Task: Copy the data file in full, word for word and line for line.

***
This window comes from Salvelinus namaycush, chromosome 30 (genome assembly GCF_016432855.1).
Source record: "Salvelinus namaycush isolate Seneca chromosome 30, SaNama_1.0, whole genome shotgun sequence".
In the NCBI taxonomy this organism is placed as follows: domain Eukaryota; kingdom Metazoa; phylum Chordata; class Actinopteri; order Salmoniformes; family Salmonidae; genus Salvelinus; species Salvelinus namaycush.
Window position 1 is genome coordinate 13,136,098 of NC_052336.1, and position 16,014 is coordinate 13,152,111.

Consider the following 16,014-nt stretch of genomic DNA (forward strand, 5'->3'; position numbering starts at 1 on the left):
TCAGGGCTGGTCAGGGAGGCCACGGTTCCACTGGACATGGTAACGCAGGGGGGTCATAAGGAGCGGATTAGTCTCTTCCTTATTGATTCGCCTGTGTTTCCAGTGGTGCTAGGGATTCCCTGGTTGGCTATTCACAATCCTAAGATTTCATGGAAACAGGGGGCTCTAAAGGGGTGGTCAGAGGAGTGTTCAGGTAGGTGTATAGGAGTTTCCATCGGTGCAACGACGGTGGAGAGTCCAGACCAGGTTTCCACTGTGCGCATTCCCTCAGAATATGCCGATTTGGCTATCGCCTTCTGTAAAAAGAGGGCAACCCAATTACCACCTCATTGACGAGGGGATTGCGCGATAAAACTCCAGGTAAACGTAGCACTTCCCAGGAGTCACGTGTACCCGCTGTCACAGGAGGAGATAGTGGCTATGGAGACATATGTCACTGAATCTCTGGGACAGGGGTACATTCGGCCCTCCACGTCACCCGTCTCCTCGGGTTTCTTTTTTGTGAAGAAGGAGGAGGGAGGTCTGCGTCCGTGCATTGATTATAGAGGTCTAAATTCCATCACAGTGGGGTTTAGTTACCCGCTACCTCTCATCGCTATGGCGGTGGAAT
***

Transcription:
This window comes from Salvelinus namaycush, chromosome 30 (genome assembly GCF_016432855.1).
Source record: "Salvelinus namaycush isolate Seneca chromosome 30, SaNama_1.0, whole genome shotgun sequence".
In the NCBI taxonomy this organism is placed as follows: domain Eukaryota; kingdom Metazoa; phylum Chordata; class Actinopteri; order Salmoniformes; family Salmonidae; genus Salvelinus; species Salvelinus namaycush.
Window position 1 is genome coordinate 13,136,098 of NC_052336.1, and position 16,014 is coordinate 13,152,111.

Consider the following 16,014-nt stretch of genomic DNA (forward strand, 5'->3'; position numbering starts at 1 on the left):
TCAGGGCTGGTCAGGGAGGCCACGGTTCCACTGGACATGGTAACGCAGGGGGGTCATAAGGAGCGGATTAGTCTCTTCCTTATTGATTCGCCTGTGTTTCCAGTGGTGCTAGGGATTCCCTGGTTGGCTATTCACAATCCTAAGATTTCATGGAAACAGGGGGCTCTAAAGGGGTGGTCAGAGGAGTGTTCAGGTAGGTGTATAGGAGTTTCCATCGGTGCAACGACGGTGGAGAGTCCAGACCAGGTTTCCACTGTGCGCATTCCCTCAGAATATGCCGATTTGGCTATCGCCTTCTGTAAAAAGAGGGCAACCCAATTACCACCTCATTGACGAGGGGATTGCGCGATAAAACTCCAGGTAAACGTAGCACTTCCCAGGAGTCACGTGTACCCGCTGTCACAGGAGGAGATAGTGGCTATGGAGACATATGTCACTGAATCTCTGGGACAGGGGTACATTCGGCCCTCCACGTCACCCGTCTCCTCGGGTTTCTTTTTTGTGAAGAAGGAGGAGGGAGGTCTGCGTCCGTGCATTGATTATAGAGGTCTAAATTCCATCACAGTGGGGTTTAGTTACCCGCTACCTCTCATCGCTATGGCGGTGGAAT